The impacts of COVID-19 have been numerous and widespread, but most significant to businesses is the requirement to effectively and efficiently interconnect a dispersed workforce to an equally dispersed client base and supplier network.
As a consequence, collaboration and video conferencing applications have seen a huge surge in demand and are being used by companies and organisations which may have never previously considered their use necessary, or certainly not a priority.
One application in particular has seen an increase in usage of over 300% and adoption by a multitude of users. This ranges from families and loved ones maintaining family ties, through the Small to Medium business sector and up to the larger businesses and organisations; being used to maintain internal productivity and essential communications with suppliers and clients alike. Obviously, this is Zoom.
Consideration of the Risks
But what are the risks? It should be acknowledged that Zoom is under significant scrutiny by both the attacker and user communities. General media and the more focused security industry coverage of Zoom have highlighted significant security and privacy concerns over the Confidentiality, Integrity and Availability of user data. Concerns range from the use of substandard encryption, weak credentials and the unauthorised collection and sharing of user credentials to name but a few, more well-known vulnerabilities. However, there are more complex, systemic vulnerabilities at the development level, such as root shell access, remote code execution and hard-coded credentials.
The use of Zoom, or any other video conferencing technology, should be researched and evaluated based on the specific business use case and organisational risk appetite. If the term “Risk Appetite” is new to your business or organisation, it refers to the level of risk that is deemed acceptable before action is considered necessary to alleviate the risk.
Identification of the Risk Appetite is a management responsibility, overseen and ultimately approved at the highest (Board) levels, and requires an understanding of the business’/organisation’s strategy, goals, risk experience, culture and stakeholder perspective. More granular risk tolerance boundaries should then be developed to assist all levels of management to maximise opportunities whilst avoiding unnecessary risks. The benefits are to:
- Assist a company to better understand and manage its risk exposure;
- Assist management to make informed risk-based decisions;
- Assist management to allocate resources and understand risk/benefit compromises; and
- Help to improve transparency for investors, stakeholders, regulators and credit rating agencies.
In the case of Zoom, concern around the level of identified vulnerabilities has already caused some public and private sector, both national and international, users to review their usage, change their mind and select an alternative collaboration toolset. Foreign governments, such as the Australian and German governments have banned employees from using Zoom completely, as have multiple commercial companies such as Daimler, Ericsson and Google. Following advice from the UK ICO, NHS Trusts have ceased using Zoom and have moved to approved alternatives such as BlueJeans, Skype for Business or Microsoft Teams.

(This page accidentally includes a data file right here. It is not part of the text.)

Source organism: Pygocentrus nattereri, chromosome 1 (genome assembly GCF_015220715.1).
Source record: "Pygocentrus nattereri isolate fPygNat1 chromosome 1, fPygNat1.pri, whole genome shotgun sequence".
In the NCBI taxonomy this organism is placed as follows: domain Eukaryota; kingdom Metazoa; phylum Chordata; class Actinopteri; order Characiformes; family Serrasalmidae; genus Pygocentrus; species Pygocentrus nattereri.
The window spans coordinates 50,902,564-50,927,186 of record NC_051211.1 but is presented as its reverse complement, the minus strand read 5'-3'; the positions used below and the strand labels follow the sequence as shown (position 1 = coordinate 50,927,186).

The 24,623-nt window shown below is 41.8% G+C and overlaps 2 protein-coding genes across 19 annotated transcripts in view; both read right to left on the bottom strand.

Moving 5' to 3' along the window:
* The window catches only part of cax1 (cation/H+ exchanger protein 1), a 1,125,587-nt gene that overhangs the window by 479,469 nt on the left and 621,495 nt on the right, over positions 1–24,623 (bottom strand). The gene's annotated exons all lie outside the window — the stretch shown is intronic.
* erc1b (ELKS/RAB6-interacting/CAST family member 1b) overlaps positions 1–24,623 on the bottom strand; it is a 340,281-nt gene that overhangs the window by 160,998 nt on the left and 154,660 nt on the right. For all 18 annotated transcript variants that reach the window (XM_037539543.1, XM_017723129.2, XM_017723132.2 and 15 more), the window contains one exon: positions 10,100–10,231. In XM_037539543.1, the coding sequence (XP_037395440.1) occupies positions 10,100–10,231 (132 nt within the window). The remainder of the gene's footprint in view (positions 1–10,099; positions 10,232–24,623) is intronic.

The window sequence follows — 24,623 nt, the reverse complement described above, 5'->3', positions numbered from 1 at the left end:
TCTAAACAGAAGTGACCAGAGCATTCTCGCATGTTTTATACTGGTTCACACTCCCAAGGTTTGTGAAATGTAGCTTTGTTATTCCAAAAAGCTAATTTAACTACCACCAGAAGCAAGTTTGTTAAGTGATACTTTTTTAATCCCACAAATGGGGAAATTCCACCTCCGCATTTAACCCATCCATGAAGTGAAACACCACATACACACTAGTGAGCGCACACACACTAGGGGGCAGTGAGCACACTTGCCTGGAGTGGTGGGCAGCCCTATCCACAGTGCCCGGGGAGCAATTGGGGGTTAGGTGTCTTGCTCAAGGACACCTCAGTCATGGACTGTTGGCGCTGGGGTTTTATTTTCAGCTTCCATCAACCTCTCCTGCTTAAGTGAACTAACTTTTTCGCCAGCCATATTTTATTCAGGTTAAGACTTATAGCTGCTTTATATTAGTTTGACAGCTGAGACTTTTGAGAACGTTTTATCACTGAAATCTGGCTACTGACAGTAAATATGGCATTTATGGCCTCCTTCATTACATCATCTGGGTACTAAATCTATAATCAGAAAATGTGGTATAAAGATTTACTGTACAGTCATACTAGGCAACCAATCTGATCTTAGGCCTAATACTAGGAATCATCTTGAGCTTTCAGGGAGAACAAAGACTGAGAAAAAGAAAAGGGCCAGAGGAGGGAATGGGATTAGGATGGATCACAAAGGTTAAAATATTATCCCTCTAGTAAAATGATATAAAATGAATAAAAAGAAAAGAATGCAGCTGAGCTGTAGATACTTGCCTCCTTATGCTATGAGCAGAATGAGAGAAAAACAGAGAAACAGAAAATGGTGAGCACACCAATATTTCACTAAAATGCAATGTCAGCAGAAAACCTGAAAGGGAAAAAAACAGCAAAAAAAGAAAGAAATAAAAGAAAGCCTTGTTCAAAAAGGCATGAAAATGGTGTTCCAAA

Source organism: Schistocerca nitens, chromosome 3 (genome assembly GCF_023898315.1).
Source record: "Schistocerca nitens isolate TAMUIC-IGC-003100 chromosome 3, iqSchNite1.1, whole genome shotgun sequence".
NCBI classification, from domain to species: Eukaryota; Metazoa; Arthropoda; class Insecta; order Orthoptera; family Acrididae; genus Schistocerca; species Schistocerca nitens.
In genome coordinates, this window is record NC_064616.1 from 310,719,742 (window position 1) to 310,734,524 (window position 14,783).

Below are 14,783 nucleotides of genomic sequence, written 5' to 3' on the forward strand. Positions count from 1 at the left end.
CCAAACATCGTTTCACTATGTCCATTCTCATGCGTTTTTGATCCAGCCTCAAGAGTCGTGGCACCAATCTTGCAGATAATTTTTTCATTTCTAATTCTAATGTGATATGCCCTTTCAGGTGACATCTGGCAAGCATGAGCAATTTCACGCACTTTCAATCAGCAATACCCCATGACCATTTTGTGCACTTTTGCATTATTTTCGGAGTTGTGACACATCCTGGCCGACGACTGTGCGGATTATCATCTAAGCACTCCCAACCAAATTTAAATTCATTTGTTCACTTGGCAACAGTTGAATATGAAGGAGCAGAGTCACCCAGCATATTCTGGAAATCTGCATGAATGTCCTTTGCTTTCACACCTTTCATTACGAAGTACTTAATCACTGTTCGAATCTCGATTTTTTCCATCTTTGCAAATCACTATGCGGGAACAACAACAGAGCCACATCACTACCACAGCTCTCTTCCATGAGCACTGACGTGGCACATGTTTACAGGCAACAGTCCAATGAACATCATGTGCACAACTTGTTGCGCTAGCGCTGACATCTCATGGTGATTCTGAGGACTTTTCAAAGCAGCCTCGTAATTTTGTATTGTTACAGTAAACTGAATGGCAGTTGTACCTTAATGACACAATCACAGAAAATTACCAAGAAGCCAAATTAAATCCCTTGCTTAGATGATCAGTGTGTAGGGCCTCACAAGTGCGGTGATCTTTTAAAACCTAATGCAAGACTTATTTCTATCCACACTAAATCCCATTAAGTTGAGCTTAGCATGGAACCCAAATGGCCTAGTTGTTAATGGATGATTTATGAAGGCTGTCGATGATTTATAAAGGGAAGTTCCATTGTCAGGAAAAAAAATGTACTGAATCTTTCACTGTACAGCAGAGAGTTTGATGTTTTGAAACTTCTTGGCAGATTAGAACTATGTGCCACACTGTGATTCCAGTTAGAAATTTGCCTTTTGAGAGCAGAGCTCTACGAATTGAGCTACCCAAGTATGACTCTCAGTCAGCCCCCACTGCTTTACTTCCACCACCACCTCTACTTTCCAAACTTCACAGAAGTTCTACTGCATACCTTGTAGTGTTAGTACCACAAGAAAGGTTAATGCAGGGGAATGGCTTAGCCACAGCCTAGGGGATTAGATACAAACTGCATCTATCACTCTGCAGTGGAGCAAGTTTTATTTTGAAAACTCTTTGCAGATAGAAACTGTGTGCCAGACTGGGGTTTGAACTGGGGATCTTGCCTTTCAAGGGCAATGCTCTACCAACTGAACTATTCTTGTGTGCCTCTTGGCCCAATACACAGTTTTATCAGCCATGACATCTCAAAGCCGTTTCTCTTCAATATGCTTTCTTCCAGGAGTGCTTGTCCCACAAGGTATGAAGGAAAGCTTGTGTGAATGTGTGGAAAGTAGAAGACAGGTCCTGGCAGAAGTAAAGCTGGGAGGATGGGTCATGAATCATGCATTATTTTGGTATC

Some would ask why Microsoft Teams and Skype for Business are considered as being more secure and this would be due to the Security Development Lifecycle employed throughout the Microsoft development process. This facilitates the development of secure, mutually supporting software, ensuring security compliance. The development of Zoom, it could be argued, lacked this security development consideration in favour of a reduced time to market strategy.
The use of the Zoom video conferencing application does offer a cost-effective solution; however, there are still security issues that should be considered, in conjunction with the sensitivity of the data in question and the business risk appetite. A general rule of thumb is to assume that what takes place on a video conference will not necessarily stay on the video conference.
Consequently, it is recommended that personal information subject to the General Data Protection Regulation (GDPR) and industry sensitive, confidential information should not be shared over any application with significant security concerns. For those businesses and organisations that do need video conferencing collaboration tools for more sensitive data exchanges, such as regulated industry sectors and those that handle personal data, the UK NCSC has issued 14 principles under its Cloud Security Guidance.
It should be acknowledged that Zoom has recently released Version 5.0. This release will see some security enhancements such as support for AES 256-Bit GCM encryption and the ability to report users to the Zoom Trust & Security Team to review potential misuse of the platform. Additionally, administrators will have the ability to select Data Centre routing preferences; however, it is uncertain if there are default settings, such as mandated routing via the US or China for example, included in this capability. However, at the time of writing, the level of independent testing cannot be confirmed; the stated security enhancements for Zoom Version 5.0 therefore cannot be independently verified.